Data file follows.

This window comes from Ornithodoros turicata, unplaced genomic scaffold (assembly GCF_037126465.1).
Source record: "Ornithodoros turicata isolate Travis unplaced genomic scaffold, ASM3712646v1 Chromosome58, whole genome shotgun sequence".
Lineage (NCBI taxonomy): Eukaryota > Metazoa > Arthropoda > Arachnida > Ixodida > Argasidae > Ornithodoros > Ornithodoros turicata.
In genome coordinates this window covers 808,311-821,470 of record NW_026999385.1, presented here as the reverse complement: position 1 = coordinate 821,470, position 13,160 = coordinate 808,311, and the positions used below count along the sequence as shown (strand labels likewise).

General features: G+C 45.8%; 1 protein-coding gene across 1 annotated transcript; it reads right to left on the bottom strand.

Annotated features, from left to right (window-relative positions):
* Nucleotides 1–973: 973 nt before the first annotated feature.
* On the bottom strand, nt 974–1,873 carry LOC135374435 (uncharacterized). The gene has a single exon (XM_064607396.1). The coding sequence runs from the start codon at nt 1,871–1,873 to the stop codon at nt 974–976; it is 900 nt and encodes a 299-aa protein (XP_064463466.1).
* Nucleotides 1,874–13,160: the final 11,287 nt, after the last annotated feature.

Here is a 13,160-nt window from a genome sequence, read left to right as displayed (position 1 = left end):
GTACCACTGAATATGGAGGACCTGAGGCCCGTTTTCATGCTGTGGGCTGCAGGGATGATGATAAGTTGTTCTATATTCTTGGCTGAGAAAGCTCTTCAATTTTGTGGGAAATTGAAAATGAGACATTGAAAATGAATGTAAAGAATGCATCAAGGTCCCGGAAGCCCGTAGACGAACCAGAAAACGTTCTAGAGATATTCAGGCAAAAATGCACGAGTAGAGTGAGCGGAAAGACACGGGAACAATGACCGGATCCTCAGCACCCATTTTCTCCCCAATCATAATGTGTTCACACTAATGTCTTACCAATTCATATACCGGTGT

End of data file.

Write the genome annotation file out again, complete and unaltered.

This window comes from Ornithodoros turicata, unplaced genomic scaffold (assembly GCF_037126465.1).
Source record: "Ornithodoros turicata isolate Travis unplaced genomic scaffold, ASM3712646v1 Chromosome58, whole genome shotgun sequence".
Lineage (NCBI taxonomy): Eukaryota > Metazoa > Arthropoda > Arachnida > Ixodida > Argasidae > Ornithodoros > Ornithodoros turicata.
In genome coordinates this window covers 808,311-821,470 of record NW_026999385.1, presented here as the reverse complement: position 1 = coordinate 821,470, position 13,160 = coordinate 808,311, and the positions used below count along the sequence as shown (strand labels likewise).

General features: G+C 45.8%; 1 protein-coding gene across 1 annotated transcript; it reads right to left on the bottom strand.

Annotated features, from left to right (window-relative positions):
* Nucleotides 1–973: 973 nt before the first annotated feature.
* On the bottom strand, nt 974–1,873 carry LOC135374435 (uncharacterized). The gene has a single exon (XM_064607396.1). The coding sequence runs from the start codon at nt 1,871–1,873 to the stop codon at nt 974–976; it is 900 nt and encodes a 299-aa protein (XP_064463466.1).
* Nucleotides 1,874–13,160: the final 11,287 nt, after the last annotated feature.

Here is a 13,160-nt window from a genome sequence, read left to right as displayed (position 1 = left end):
GTACCACTGAATATGGAGGACCTGAGGCCCGTTTTCATGCTGTGGGCTGCAGGGATGATGATAAGTTGTTCTATATTCTTGGCTGAGAAAGCTCTTCAATTTTGTGGGAAATTGAAAATGAGACATTGAAAATGAATGTAAAGAATGCATCAAGGTCCCGGAAGCCCGTAGACGAACCAGAAAACGTTCTAGAGATATTCAGGCAAAAATGCACGAGTAGAGTGAGCGGAAAGACACGGGAACAATGACCGGATCCTCAGCACCCATTTTCTCCCCAATCATAATGTGTTCACACTAATGTCTTACCAATTCATATACCGGTGT